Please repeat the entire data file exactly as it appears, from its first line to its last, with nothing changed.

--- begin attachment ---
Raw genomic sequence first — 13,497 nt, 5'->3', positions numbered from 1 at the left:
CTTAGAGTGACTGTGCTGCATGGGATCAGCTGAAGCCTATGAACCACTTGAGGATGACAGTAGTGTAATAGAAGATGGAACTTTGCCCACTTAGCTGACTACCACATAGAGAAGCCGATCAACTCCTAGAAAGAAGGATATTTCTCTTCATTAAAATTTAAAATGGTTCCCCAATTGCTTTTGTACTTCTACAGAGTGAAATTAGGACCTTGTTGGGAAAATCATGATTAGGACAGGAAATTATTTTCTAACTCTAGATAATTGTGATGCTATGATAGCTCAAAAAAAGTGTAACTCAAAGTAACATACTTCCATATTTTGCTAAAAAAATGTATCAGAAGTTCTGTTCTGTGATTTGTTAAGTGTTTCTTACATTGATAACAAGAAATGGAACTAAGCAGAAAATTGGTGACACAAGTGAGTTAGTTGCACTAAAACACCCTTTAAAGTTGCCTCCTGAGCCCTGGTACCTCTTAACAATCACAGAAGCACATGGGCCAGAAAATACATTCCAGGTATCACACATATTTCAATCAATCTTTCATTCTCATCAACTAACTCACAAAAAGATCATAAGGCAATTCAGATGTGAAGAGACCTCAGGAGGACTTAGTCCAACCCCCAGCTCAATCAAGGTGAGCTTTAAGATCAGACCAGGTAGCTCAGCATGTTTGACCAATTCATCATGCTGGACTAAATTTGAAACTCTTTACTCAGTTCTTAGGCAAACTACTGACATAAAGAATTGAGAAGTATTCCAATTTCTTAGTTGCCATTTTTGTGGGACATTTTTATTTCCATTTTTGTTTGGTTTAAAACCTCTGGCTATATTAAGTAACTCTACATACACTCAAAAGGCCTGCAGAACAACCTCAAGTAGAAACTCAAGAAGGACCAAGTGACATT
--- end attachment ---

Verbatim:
Raw genomic sequence first — 13,497 nt, 5'->3', positions numbered from 1 at the left:
CTTAGAGTGACTGTGCTGCATGGGATCAGCTGAAGCCTATGAACCACTTGAGGATGACAGTAGTGTAATAGAAGATGGAACTTTGCCCACTTAGCTGACTACCACATAGAGAAGCCGATCAACTCCTAGAAAGAAGGATATTTCTCTTCATTAAAATTTAAAATGGTTCCCCAATTGCTTTTGTACTTCTACAGAGTGAAATTAGGACCTTGTTGGGAAAATCATGATTAGGACAGGAAATTATTTTCTAACTCTAGATAATTGTGATGCTATGATAGCTCAAAAAAAGTGTAACTCAAAGTAACATACTTCCATATTTTGCTAAAAAAATGTATCAGAAGTTCTGTTCTGTGATTTGTTAAGTGTTTCTTACATTGATAACAAGAAATGGAACTAAGCAGAAAATTGGTGACACAAGTGAGTTAGTTGCACTAAAACACCCTTTAAAGTTGCCTCCTGAGCCCTGGTACCTCTTAACAATCACAGAAGCACATGGGCCAGAAAATACATTCCAGGTATCACACATATTTCAATCAATCTTTCATTCTCATCAACTAACTCACAAAAAGATCATAAGGCAATTCAGATGTGAAGAGACCTCAGGAGGACTTAGTCCAACCCCCAGCTCAATCAAGGTGAGCTTTAAGATCAGACCAGGTAGCTCAGCATGTTTGACCAATTCATCATGCTGGACTAAATTTGAAACTCTTTACTCAGTTCTTAGGCAAACTACTGACATAAAGAATTGAGAAGTATTCCAATTTCTTAGTTGCCATTTTTGTGGGACATTTTTATTTCCATTTTTGTTTGGTTTAAAACCTCTGGCTATATTAAGTAACTCTACATACACTCAAAAGGCCTGCAGAACAACCTCAAGTAGAAACTCAAGAAGGACCAAGTGACATT